I am a home recordist with a humble 12-space rack filled with affordable (and occasionally interesting) gear. I am also a sucker for anything odd, old, and esoteric... and bonus points for strange paint jobs. Like many of my bedroom and basement brethren, purchasing rack after rack of thousand dollar gear ain't happening anytime soon, so I keep my eyes open for oddball gear that does what it does-and does it well. With this in mind, I have never been let down by my trusty, green Altec 1589 mic preamp.
The 1589 is a 1RU-height, all discrete mic and line amp utilizing Altec's octal socket transformer cans. This is a no-frills piece of kit-no pad, no polarity switch, no phantom power, and definitely no fancy "toob" knob. There's a gain knob for each of the mic and line inputs, which can be utilized at the same time (and are summed to mono on the output). Having access to both is useful for sources like bass cabs, where a DI is often mixed with a mic on the cab. Like many pieces of Altec gear, access to the guts inside can be had by removing two small front-panel screws.
Despite its unassuming appearance, the 1589 is full of attitude. It seems that some people already know how cool it can be on snare drums, and I fully agree that this is where the 1589 really shines. While tracking drums for rock band Ocali Flash, one particular song called for an aggressive, trashy snare sound, and the 1589 brought out a thick, midrange crunch perfect for the song. Make no mistake-this is not a preamp where transparency is a priority. Because of the noticeable high-end rolloff, snare drums run through the 1589 take on a slightly compressed, all-buttons-in sound.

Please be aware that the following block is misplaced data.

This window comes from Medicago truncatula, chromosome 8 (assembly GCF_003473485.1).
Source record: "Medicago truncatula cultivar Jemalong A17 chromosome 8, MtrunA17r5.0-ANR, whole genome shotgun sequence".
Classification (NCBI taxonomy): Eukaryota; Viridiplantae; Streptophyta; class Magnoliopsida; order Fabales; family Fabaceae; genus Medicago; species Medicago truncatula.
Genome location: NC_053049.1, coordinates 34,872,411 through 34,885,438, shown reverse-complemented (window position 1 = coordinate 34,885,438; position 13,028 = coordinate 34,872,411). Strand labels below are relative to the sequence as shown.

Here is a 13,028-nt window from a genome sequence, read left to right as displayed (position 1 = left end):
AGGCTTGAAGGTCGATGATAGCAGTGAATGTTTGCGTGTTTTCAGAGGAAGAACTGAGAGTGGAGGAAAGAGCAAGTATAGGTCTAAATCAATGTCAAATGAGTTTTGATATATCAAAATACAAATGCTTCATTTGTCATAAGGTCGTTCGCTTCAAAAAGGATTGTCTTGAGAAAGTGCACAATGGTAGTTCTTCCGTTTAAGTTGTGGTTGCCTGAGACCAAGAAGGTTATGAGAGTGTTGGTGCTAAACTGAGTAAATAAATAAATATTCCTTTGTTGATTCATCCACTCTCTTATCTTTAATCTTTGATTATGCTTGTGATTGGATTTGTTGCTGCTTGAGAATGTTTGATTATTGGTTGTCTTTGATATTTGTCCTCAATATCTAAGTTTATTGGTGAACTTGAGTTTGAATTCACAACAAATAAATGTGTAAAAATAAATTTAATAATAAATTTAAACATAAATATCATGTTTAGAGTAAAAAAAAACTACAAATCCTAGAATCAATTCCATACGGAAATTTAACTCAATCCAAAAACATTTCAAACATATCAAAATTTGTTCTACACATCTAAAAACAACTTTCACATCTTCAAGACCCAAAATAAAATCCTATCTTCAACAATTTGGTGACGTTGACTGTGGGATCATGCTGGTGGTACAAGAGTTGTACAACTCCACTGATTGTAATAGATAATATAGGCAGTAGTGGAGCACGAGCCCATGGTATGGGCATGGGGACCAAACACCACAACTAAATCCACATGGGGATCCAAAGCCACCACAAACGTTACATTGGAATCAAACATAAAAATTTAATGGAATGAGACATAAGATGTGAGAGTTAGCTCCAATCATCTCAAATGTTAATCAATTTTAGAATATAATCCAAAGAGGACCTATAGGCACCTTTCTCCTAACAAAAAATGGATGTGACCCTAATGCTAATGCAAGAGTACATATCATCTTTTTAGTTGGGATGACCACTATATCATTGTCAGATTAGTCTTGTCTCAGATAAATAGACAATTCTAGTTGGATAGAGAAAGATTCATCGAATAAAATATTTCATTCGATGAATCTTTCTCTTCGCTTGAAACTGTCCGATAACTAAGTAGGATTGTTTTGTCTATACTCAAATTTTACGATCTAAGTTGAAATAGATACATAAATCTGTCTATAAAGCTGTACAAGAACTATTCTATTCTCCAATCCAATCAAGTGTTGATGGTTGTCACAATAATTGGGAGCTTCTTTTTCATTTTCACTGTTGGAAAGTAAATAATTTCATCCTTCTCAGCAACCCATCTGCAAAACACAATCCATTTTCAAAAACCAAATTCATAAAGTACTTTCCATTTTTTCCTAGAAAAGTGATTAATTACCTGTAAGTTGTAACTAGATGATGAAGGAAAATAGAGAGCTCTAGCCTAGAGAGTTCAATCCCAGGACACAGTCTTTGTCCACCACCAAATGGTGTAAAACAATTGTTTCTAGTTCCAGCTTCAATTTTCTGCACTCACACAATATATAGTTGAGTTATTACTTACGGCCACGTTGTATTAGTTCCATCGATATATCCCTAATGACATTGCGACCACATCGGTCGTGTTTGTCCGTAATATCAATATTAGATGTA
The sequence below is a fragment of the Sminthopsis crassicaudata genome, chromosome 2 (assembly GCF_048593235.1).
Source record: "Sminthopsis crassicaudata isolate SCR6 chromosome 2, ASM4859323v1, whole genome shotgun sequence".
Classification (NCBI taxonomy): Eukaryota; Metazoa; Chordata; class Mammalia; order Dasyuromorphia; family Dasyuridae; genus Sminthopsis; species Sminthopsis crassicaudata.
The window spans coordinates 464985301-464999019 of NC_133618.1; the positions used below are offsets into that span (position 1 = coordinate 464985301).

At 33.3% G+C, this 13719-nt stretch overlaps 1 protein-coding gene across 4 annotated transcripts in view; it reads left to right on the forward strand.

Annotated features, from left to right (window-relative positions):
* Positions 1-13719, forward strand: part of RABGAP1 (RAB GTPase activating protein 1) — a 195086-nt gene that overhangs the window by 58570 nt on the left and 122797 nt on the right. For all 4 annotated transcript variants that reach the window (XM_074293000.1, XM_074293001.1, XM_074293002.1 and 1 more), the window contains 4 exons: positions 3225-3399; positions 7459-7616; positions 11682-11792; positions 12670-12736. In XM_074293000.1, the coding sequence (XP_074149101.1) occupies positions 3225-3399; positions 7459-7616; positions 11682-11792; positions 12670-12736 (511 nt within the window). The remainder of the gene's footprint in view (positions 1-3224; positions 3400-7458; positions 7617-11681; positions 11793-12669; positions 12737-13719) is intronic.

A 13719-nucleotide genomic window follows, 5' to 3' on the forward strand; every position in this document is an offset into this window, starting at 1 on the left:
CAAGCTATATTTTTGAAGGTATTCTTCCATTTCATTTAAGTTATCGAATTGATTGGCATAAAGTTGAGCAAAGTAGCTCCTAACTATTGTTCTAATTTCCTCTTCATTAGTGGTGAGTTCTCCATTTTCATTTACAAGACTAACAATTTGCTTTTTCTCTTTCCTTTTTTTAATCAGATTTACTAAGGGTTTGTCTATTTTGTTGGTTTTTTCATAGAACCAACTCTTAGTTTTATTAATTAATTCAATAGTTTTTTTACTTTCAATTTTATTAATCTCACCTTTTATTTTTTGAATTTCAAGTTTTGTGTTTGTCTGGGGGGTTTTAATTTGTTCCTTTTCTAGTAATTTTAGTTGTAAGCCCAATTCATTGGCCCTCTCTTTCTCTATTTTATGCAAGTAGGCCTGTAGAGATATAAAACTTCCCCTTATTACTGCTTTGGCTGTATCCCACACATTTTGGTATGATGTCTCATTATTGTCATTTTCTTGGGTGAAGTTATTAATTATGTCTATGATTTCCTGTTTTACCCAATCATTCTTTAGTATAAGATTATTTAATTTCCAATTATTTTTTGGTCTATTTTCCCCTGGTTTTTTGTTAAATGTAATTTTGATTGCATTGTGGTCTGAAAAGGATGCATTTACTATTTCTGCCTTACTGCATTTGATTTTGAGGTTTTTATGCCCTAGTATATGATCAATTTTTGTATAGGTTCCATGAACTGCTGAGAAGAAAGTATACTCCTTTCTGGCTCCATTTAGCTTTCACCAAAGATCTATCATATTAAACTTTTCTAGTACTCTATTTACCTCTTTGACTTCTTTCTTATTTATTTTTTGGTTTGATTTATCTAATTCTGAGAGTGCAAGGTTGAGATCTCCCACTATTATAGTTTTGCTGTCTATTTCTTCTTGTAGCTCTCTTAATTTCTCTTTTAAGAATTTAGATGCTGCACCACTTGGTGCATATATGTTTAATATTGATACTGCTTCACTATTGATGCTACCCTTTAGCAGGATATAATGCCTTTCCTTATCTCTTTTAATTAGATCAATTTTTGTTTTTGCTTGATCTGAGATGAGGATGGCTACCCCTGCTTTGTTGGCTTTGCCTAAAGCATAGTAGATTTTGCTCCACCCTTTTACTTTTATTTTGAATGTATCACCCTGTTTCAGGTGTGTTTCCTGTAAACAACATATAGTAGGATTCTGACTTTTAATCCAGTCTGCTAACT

On other sources, the 1589 is hit or miss. For certain electric guitar tracks (think gnarly overdriven Supergrass or Mudhoney sounds), hitting the Altec with a hot signal is just the ticket. Same goes for the occasional rock vocal, though it's probably not a sound you'll want to overuse as it may lose its uniqueness. Using the line amp with a bass DI or re-amping soft synths imparts a definite analog color. When it's right for the source, the 1589 makes sounds rock a little bit (or a lot) more; but when it's not right, it can be downright ugly.
In these days of do-it-all yet disappointing channel strips, it's great to know that there is solid, vintage gear out there that is not demanding a king's ransom. If you prefer the unique over the mass-produced, the Altec 1589 is worth searching out. Even if you already rock racks of top-shelf gear, this little green monster is one more way to mangle that next snare drum carried through the studio door.
Tape Op is a bi-monthly magazine devoted to the art of record making.